For Pat Harlow, the symptoms came occasionally at first. She couldn’t remember words. She had double vision, and numbness on one side.
Eventually, after a particularly bad episode, Pat was diagnosed with multiple sclerosis at age 48. She kept going to work for 15 years and “pretending that I’m normal,” she says.
But after a fall required two surgeries, Pat’s husband started suggesting she join a gym – an idea she refused at first, partly because of having MS after 50.
Now, at 71, Pat’s been working with a trainer at the gym three days a week for three years. She even works out at home alone on other days. And she absolutely loves it – and is proof positive that exercise later in life can benefit anyone, regardless of physical ability.
While there is no cure for MS, the exercise helps with her symptoms, as well as her emotions and social interaction
“I really did not know that exercise could make such a difference,” she says.
A Disease of the Central Nervous System
The National MS Society says about 1 million Americans have the disease. Most are diagnosed between 20 and 50, and it is two to three times more common among women than men.
“Multiple sclerosis (MS) is an unpredictable disease of the central nervous system that disrupts the flow of information within the brain, and between the brain and body,” the society says. “The cause of MS is still unknown. Scientists believe that a combination of environmental and genetic factors contribute to the risk of developing MS.”
An early symptom is often an MS hug, or a squeezing sensation around the body. Other symptoms include fatigue, trouble walking, numbness, and muscle spasms.
Exercise is helpful in managing many symptoms, the MS society says.
“Many MS patients avoid exercise, thinking it will aggravate pain or make their fatigue worse,” according to Penn Medicine at the University of Pennsylvania. “But research has shown that the opposite is true – exercise can actually improve symptoms.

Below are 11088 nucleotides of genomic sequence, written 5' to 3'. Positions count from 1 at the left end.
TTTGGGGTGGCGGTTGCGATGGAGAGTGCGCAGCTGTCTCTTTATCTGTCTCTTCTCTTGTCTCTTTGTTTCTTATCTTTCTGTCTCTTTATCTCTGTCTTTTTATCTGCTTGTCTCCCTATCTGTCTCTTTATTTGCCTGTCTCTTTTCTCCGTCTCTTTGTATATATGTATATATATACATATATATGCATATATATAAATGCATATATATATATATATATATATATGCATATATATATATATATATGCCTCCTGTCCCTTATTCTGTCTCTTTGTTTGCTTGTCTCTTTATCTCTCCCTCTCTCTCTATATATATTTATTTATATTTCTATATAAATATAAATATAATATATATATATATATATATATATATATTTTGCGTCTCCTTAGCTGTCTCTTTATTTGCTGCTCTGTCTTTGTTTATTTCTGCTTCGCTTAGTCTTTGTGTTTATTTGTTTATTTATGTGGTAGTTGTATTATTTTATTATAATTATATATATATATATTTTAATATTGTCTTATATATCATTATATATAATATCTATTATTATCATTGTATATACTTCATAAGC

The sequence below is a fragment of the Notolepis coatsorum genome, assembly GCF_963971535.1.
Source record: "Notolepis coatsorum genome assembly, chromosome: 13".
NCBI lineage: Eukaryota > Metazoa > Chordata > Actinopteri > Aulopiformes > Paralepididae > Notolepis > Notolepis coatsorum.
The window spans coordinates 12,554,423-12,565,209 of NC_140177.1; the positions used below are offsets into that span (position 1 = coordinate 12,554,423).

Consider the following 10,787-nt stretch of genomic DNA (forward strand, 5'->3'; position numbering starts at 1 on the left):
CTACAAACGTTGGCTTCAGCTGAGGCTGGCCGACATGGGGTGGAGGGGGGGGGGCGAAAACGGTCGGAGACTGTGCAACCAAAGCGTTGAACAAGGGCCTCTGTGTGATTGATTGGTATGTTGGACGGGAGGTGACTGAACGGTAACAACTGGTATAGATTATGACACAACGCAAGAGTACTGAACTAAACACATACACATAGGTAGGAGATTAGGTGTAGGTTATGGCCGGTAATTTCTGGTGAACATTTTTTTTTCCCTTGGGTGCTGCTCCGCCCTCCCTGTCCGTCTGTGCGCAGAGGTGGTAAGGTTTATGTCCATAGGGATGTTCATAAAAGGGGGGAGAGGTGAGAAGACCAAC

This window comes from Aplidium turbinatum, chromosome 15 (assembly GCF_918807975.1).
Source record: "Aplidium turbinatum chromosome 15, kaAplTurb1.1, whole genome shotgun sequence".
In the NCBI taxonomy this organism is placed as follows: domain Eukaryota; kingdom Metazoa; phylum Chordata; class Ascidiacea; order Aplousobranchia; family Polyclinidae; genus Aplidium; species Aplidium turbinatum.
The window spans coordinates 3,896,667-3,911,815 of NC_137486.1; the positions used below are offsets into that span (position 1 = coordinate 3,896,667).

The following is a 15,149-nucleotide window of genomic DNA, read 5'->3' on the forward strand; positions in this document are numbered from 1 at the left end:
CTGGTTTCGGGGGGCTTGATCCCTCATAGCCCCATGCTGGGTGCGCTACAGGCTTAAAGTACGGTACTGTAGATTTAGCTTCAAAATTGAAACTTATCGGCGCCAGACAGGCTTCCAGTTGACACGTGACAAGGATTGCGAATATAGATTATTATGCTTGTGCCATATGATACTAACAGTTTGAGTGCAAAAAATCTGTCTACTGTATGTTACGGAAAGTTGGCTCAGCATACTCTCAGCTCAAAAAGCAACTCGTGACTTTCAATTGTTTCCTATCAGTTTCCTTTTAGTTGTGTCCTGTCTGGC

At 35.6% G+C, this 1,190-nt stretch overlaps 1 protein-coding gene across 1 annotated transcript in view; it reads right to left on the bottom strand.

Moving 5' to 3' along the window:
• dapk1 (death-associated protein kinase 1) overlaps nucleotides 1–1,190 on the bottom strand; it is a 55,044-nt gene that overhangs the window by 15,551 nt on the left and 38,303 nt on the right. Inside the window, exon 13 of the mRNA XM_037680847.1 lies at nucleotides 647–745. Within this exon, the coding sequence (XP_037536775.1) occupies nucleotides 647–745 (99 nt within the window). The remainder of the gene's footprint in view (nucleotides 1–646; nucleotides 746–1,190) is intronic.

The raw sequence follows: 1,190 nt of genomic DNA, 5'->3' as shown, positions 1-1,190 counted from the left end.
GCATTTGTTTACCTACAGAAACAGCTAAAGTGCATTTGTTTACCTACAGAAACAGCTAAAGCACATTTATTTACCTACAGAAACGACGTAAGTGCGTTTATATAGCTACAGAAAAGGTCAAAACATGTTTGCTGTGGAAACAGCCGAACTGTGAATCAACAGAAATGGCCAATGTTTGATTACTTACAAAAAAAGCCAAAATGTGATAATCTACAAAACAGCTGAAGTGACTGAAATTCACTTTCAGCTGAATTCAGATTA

The best types of exercise for it are aerobic, stretching, and progressive strength training, Penn doctors say. And we agree that everyone with MS after 50 or so needs regular exercise to maintain cardiovascular health, agility, and muscle.
Strengthening the Core and Legs
Pat’s trainer works her legs and core, using weights, balance devices, and elliptical trainers. And yes, she does get tired during some of the exercise, but she loves the results of her efforts.
“I’m not down for the count – because I’ve worked out,” she says. “The best part of the workout is when it’s done.”
She now can walk without a cane. She can drive, bring in the groceries, and handle activities of daily living – which include playing with her 5-year-old grandkids. Her balance is better. And her doctors are pleased with the results.
“The world gets smaller with any kind of disability, and there’s a lot of things I can’t do anymore,” says Pat, who credits her strong faith for her resilience and discipline. “I just didn’t want my world to continue to get small. Exercise has made a huge difference.
“We don’t always get to make some critical decision in life — they’re made for us. And then it’s how we respond.”